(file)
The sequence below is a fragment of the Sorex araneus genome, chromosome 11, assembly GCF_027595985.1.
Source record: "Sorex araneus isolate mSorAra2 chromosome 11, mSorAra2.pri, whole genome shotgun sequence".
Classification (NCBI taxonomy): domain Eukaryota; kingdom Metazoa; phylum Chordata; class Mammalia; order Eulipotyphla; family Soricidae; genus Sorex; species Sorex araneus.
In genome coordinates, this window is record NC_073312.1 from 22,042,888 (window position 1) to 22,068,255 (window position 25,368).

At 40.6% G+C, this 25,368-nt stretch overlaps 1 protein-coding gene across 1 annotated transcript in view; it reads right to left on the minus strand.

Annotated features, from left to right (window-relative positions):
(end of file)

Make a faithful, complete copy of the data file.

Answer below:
The sequence below is a fragment of the Sorex araneus genome, chromosome 11, assembly GCF_027595985.1.
Source record: "Sorex araneus isolate mSorAra2 chromosome 11, mSorAra2.pri, whole genome shotgun sequence".
Classification (NCBI taxonomy): domain Eukaryota; kingdom Metazoa; phylum Chordata; class Mammalia; order Eulipotyphla; family Soricidae; genus Sorex; species Sorex araneus.
In genome coordinates, this window is record NC_073312.1 from 22,042,888 (window position 1) to 22,068,255 (window position 25,368).

At 40.6% G+C, this 25,368-nt stretch overlaps 1 protein-coding gene across 1 annotated transcript in view; it reads right to left on the minus strand.

Annotated features, from left to right (window-relative positions):